Rashad Robinson, president of Color of Change, the nation’s largest digital racial justice advocacy group, told the AP that he sees it as “a clear example of how racism works in this country and the clear ways there are different sets of rules and different sets of outcomes based on what race you are.”
Although Wednesday’s events represented one of the most alarming attacks on democratic institutions in recent memory, it wasn’t the only seen that day. Apparent Trump supporters forced disruptions at statehouses across the country, including in Georgia, New Mexico and Ohio.
And that wasn’t the first time that such a disparate law enforcement response to such attacks drew national outrage and criticism of police. Last May, a large group of mostly white men carrying long rifles stormed the Michigan Statehouse building in Lansing over the governor’s coronavirus pandemic shutdown mandates. There were few arrests and little condemnation from the White House.
In June, Trump administration officials had federal officers clear BLM protesters with flash bang grenades and tear gas, to facilitate a now infamous photo-op in front of a church near the White House.
BLM protesters and their supporters in Portland, Oregon, quickly pointed out Wednesday the huge disparity between Trump’s response to racial justice protests in the Pacific Northwest city and his encouragement of the violence in D.C.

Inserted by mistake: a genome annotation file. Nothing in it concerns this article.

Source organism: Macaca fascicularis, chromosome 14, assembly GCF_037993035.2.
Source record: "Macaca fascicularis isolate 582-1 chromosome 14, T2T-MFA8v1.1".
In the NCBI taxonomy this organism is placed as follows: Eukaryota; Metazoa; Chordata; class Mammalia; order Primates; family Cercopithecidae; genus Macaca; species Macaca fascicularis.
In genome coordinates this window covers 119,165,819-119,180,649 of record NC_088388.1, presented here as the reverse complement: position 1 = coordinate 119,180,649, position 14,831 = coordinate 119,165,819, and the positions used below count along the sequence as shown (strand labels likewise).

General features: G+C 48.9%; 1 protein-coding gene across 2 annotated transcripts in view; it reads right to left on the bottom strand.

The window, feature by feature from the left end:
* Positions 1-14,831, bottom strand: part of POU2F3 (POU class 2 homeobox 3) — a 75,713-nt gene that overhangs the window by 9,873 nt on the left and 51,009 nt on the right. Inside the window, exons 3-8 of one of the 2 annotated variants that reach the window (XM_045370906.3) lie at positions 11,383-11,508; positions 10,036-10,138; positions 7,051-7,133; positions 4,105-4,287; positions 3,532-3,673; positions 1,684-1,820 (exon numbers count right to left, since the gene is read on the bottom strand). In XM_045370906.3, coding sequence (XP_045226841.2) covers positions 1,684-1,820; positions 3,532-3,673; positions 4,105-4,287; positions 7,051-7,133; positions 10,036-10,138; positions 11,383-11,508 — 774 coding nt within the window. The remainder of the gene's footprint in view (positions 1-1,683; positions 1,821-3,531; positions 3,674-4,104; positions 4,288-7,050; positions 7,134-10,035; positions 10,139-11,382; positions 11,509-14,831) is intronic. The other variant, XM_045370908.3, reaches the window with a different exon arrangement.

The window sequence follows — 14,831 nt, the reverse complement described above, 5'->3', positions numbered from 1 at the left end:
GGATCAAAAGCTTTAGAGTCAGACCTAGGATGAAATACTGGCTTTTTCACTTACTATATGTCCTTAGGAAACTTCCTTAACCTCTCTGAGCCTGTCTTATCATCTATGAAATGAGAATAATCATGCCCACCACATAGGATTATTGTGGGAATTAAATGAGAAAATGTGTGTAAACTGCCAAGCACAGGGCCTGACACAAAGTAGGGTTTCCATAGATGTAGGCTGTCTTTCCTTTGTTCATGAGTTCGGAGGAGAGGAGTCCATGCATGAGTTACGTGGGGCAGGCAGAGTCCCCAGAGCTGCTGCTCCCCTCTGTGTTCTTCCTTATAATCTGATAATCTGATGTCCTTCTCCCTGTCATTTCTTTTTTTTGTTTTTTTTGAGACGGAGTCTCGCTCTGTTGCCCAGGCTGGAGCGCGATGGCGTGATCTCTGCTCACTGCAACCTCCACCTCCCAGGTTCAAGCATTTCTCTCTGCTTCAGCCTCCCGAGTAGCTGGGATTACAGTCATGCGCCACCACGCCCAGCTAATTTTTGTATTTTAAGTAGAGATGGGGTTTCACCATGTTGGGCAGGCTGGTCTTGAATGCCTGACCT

On July 27, following his deployment of U.S. agents to quell weeks of demonstrations, Trump tweeted: “Anarchists, Agitators or Protestors who vandalize or damage our Federal Courthouse in Portland, or any Federal Buildings in any of our Cities or States, will be prosecuted under our recently re-enacted Statues and Monuments Act. MINIMUM TEN YEARS IN PRISON. Don’t do it!”
The thousands of Capitol building rioters, many who were egged on by the president’s speech at a Wednesday afternoon rally over his election loss, heard a much more compassionate message from their leader, albeit a defiant one.
“I know your pain, I know your hurt,” Trump said in a now-deleted video posted to his Twitter account. “You have to go home, now. … We love you. You’re very special.”
On Wednesday, President-elect Joe Biden condemned the mob and said the “scenes of chaos at the Capitol do not represent who we are.”
Former presidents Barack Obama, George W. Bush, Bill Clinton and Jimmy Carter also weighed in with expressions of consternation, some of them placing blame squarely on Trump.
Adding to the cruelty of it all, some observers have noted, is the Capitol building’s history. It was built with help from enslaved Africans, whose blood and sweat later allowed the union to meet there and strategize its battle against pro-slavery Confederates. On Wednesday, images emerged showing custodial staffers of color in the Capitol sweeping up the shards of glass and trash left behind by the rioters.
NAACP President Derrick Johnson said the people who violated the Capitol on Wednesday should not be seen as patriotic.
“This is not protesting or activism; this is an insurrection, an assault on our democracy, and a coup incited by President Trump,” Johnson said.
Story by Aaron Morrison. Associated Press writers Gillian Flaccus in Portland, Oregon, and Padmananda Rama in Washington contributed. Morrison is a member of the AP’s Race and Ethnicity team.